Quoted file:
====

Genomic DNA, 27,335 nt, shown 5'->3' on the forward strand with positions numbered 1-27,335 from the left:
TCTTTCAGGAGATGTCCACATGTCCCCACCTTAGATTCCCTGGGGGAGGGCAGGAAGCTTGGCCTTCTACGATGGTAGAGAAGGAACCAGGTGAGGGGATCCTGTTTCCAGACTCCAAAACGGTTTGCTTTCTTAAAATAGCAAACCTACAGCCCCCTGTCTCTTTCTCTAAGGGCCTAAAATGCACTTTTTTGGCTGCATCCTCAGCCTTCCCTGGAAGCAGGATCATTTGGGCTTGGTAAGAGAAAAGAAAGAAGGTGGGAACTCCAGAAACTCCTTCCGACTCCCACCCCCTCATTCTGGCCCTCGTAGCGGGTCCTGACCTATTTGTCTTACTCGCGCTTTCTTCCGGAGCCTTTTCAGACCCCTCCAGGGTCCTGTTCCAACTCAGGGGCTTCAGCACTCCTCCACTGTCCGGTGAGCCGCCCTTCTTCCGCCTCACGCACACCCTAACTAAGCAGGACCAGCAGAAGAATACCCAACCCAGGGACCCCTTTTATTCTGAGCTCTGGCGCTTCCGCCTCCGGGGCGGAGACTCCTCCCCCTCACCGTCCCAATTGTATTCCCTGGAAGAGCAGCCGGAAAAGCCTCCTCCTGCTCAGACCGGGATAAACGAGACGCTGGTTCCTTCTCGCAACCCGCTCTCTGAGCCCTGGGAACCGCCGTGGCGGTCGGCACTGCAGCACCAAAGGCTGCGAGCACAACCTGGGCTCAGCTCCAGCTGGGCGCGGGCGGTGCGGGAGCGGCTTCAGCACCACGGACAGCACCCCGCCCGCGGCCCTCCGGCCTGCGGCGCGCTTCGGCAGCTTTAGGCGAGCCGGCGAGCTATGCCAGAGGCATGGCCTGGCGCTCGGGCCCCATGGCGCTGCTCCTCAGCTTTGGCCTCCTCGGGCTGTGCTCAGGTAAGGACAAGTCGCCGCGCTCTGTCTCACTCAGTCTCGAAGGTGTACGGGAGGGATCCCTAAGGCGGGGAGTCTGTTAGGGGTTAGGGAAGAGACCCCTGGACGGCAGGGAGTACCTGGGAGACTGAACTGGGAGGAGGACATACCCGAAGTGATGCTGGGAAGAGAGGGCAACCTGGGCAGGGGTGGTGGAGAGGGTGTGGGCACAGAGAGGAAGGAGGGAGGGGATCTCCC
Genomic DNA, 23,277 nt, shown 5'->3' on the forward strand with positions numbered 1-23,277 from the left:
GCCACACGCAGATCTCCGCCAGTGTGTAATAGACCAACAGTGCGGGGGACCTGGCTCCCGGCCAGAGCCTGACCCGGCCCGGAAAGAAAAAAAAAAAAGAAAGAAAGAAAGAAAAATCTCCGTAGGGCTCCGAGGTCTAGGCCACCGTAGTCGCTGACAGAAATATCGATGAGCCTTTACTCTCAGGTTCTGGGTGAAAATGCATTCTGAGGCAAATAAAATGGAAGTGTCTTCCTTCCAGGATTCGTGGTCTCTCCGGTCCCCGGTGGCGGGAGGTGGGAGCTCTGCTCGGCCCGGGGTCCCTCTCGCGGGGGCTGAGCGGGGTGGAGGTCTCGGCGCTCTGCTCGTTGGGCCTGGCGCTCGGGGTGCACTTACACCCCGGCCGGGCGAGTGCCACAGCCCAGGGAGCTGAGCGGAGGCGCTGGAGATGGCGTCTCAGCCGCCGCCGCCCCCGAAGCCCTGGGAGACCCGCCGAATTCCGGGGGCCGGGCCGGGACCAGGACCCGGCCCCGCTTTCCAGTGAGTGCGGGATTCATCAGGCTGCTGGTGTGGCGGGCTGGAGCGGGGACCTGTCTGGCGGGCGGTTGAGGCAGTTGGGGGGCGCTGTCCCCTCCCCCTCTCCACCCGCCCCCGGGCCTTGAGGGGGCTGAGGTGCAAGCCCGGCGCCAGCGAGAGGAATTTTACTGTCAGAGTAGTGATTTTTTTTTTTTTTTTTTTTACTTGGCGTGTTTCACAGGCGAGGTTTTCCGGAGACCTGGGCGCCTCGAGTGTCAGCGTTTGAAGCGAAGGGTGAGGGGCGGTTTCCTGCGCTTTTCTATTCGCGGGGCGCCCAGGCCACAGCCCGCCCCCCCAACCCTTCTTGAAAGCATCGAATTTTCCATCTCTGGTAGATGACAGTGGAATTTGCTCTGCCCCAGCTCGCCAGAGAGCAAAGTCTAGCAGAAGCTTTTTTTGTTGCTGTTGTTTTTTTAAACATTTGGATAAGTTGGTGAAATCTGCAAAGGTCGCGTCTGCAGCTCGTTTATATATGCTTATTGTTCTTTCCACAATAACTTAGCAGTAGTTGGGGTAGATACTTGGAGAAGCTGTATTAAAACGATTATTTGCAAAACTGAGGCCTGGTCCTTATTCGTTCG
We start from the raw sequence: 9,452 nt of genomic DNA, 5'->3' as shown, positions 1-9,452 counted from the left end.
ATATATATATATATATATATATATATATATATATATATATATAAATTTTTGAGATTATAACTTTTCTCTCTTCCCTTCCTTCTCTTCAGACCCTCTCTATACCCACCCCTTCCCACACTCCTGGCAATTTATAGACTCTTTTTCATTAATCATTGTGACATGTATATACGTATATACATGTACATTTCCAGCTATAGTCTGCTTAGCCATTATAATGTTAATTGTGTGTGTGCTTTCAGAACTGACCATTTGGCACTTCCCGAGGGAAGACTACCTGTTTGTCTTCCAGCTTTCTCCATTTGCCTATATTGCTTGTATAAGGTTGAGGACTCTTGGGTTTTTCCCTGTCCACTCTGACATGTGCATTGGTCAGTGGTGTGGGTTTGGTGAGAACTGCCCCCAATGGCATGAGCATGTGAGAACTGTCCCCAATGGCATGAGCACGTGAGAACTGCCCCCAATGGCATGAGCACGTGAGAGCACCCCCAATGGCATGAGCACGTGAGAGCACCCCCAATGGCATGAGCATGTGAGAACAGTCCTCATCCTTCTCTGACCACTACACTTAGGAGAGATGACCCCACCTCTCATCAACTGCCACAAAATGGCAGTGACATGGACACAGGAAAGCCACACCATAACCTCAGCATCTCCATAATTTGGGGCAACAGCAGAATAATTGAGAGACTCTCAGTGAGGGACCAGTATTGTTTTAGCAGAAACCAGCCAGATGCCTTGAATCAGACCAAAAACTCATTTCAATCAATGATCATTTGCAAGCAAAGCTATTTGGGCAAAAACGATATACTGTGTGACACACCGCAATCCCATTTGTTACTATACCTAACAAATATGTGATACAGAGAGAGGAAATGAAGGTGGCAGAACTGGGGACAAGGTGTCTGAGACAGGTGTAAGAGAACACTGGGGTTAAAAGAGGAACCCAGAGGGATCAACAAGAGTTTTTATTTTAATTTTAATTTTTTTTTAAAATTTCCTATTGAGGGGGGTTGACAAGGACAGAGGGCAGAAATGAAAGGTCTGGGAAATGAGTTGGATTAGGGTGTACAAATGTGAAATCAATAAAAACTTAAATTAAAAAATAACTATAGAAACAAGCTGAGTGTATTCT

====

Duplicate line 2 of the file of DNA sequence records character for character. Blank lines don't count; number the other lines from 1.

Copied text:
TCTTTCAGGAGATGTCCACATGTCCCCACCTTAGATTCCCTGGGGGAGGGCAGGAAGCTTGGCCTTCTACGATGGTAGAGAAGGAACCAGGTGAGGGGATCCTGTTTCCAGACTCCAAAACGGTTTGCTTTCTTAAAATAGCAAACCTACAGCCCCCTGTCTCTTTCTCTAAGGGCCTAAAATGCACTTTTTTGGCTGCATCCTCAGCCTTCCCTGGAAGCAGGATCATTTGGGCTTGGTAAGAGAAAAGAAAGAAGGTGGGAACTCCAGAAACTCCTTCCGACTCCCACCCCCTCATTCTGGCCCTCGTAGCGGGTCCTGACCTATTTGTCTTACTCGCGCTTTCTTCCGGAGCCTTTTCAGACCCCTCCAGGGTCCTGTTCCAACTCAGGGGCTTCAGCACTCCTCCACTGTCCGGTGAGCCGCCCTTCTTCCGCCTCACGCACACCCTAACTAAGCAGGACCAGCAGAAGAATACCCAACCCAGGGACCCCTTTTATTCTGAGCTCTGGCGCTTCCGCCTCCGGGGCGGAGACTCCTCCCCCTCACCGTCCCAATTGTATTCCCTGGAAGAGCAGCCGGAAAAGCCTCCTCCTGCTCAGACCGGGATAAACGAGACGCTGGTTCCTTCTCGCAACCCGCTCTCTGAGCCCTGGGAACCGCCGTGGCGGTCGGCACTGCAGCACCAAAGGCTGCGAGCACAACCTGGGCTCAGCTCCAGCTGGGCGCGGGCGGTGCGGGAGCGGCTTCAGCACCACGGACAGCACCCCGCCCGCGGCCCTCCGGCCTGCGGCGCGCTTCGGCAGCTTTAGGCGAGCCGGCGAGCTATGCCAGAGGCATGGCCTGGCGCTCGGGCCCCATGGCGCTGCTCCTCAGCTTTGGCCTCCTCGGGCTGTGCTCAGGTAAGGACAAGTCGCCGCGCTCTGTCTCACTCAGTCTCGAAGGTGTACGGGAGGGATCCCTAAGGCGGGGAGTCTGTTAGGGGTTAGGGAAGAGACCCCTGGACGGCAGGGAGTACCTGGGAGACTGAACTGGGAGGAGGACATACCCGAAGTGATGCTGGGAAGAGAGGGCAACCTGGGCAGGGGTGGTGGAGAGGGTGTGGGCACAGAGAGGAAGGAGGGAGGGGATCTCCC